Sensors measure environmental characteristics or processes and produce an output in millivolt (mV) signals that can be recorded automatically by datalogging instruments. Sensor networks consist of a series of sensors linked by a common platform that are designed to function as a coordinated environmental observatory. Environmental sensor technology, including platform development, open-source software, cyberinfrastructure, remote power systems and data processing are rapidly expanding and hold a great deal of promise to augment the environmental processes that can be recorded automatically (Rundel et al. 2009).
Most environmental sensors were originally designed to measure micro-meterological parameters such as temperature, humidity, radiation and windspeed. However, a new suite of emerging tools is increasing the diversity of processes that can be recorded automatically. For example, sensors with the capacity for real-time recognition of chemical and genetic processes are now being deployed directly into the field (Benson et al.). Other innovative sensors are able to measure the movement of animals, the identification of insects based on species-specific wing beat frequencies, water flow through plant stems, and plant water potential. The use of remotely or automatically controlled digital cameras and video for recording environmental data is also rapidly expanding (Graham et al. 2009).
A major limitation of deploying sensors into natural systems has been power requirements. However, advances in solar cell technology have augmented the variety of sensors that can be deployed at remote sites. On the horizon are more advanced power options that include harvesting power from propagated radio waves or mechanical vibration. Efficient network design also promises to reduce power consumption and possibly allow nodes within a sensor network to distribute power requirements evenly.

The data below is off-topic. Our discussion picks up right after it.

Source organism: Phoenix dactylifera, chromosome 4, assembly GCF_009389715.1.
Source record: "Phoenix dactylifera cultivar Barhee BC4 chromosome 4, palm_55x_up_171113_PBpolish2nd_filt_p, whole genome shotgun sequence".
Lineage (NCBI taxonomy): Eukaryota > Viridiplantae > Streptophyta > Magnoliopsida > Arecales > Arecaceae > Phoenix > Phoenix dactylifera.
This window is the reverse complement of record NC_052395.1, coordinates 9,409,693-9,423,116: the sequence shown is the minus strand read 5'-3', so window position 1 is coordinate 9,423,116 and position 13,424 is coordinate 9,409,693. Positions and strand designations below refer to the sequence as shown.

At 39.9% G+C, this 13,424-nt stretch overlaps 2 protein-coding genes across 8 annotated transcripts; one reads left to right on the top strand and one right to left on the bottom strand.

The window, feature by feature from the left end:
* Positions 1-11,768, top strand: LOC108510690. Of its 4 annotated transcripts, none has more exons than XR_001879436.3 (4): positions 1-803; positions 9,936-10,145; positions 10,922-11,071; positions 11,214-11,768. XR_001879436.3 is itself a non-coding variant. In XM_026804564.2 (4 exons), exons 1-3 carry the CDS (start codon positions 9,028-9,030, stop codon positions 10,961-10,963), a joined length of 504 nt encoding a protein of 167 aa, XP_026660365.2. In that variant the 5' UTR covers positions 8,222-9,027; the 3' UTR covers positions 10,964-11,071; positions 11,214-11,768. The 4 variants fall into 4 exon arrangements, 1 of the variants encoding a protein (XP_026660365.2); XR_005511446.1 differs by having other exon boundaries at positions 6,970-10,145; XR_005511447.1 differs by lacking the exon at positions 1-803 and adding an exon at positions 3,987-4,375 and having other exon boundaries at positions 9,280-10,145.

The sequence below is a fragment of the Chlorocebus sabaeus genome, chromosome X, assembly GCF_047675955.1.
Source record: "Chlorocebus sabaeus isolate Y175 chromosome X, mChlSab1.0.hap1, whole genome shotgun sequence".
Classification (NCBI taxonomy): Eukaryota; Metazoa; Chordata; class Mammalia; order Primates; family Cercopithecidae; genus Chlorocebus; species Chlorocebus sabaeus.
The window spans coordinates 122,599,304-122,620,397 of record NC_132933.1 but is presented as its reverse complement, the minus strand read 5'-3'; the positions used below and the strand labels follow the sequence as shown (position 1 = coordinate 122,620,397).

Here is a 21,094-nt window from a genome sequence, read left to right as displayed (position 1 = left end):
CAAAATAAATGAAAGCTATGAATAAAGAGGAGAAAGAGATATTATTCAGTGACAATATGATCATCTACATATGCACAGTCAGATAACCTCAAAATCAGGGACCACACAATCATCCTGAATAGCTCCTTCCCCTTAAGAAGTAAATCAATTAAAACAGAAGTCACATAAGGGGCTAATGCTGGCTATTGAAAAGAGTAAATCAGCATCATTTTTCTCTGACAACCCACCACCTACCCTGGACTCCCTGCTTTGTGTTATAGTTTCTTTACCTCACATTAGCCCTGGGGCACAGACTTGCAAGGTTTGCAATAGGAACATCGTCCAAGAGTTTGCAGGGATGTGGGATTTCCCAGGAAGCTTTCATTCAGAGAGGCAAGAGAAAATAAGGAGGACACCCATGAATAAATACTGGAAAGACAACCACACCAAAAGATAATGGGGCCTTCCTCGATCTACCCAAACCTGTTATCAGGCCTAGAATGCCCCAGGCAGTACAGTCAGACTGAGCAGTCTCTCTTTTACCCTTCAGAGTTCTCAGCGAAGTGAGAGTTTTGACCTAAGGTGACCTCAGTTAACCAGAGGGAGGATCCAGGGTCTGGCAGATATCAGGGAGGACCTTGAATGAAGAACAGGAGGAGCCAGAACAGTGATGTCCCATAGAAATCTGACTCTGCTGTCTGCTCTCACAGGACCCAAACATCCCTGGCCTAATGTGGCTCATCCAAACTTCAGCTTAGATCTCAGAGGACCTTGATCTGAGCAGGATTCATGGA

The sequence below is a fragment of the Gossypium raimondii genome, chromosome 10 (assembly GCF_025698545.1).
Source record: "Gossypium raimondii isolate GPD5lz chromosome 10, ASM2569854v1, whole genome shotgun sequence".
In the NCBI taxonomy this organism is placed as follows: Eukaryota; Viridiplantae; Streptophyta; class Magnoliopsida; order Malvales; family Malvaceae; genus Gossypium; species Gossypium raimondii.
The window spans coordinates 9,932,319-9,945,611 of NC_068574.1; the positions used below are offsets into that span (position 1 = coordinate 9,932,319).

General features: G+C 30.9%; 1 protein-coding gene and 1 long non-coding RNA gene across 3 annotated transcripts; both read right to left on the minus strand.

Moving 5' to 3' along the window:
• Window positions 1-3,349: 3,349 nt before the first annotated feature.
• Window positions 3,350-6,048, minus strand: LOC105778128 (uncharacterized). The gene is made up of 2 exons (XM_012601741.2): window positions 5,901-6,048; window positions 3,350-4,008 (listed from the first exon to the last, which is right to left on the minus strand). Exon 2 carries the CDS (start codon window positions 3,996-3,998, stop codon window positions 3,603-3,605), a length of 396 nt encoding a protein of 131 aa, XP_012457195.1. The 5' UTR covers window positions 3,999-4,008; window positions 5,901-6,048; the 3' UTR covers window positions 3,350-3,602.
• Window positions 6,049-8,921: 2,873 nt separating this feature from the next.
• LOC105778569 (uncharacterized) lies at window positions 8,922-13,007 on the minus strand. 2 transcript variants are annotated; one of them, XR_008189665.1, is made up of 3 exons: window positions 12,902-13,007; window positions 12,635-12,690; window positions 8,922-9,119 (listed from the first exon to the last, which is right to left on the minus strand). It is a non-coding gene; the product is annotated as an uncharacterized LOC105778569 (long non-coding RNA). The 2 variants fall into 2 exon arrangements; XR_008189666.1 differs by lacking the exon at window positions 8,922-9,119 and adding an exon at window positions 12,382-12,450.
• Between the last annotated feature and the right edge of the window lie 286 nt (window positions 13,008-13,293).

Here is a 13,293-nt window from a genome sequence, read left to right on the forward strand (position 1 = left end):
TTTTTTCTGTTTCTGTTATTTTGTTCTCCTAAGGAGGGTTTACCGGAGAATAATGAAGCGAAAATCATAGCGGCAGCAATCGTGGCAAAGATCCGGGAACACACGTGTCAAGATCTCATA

The large quantity of data collected with sensor networks requires innovative ways of processing and management data. Some advanced sensor networks can be programmed for cooperative signal processing in which replicate sensors vary sampling intensity based on how quickly a process is changing. This can be accomplished by communication among sensors and programming to vary the frequency of points recorded based on the rate of change in a particular process. Effective communication among sensor nodes can be accomplished with wireless sensor networks which allow increased freedom of deployment and offer superior potential for cooperative signal processing. The drawback with wireless systems is the possibility of loss of communication, thus requiring new ways of backing up data to prevent errors and data loss.
As with any new technology, the potential for increasing our ability to observe the environment also necessitates new challenges. Nonetheless, sensor networks offer unparalleled potential for transforming our view of natural processes.
Benson BJ, Bond BJ, Hamilton MP, Monson RK, Hans R Perspectives on next-generation technology for environmental sensor networks. Frontiers in Ecology and the Environment 8:193-200
Graham EA, Yuen EM, Robertson GF, Kaiser WJ, Hamilton MP, Rundel PW (2009) Budburst and leaf area expansion measured with a novel mobile camera system and simple color thresholding. Environmental and Experimental Botany 65:238-244
Rundel PW, Graham EA, Allen MF, Fisher JC, Harmon TC (2009) Environmental sensor networks in ecological research. New Phytologist 182:589-607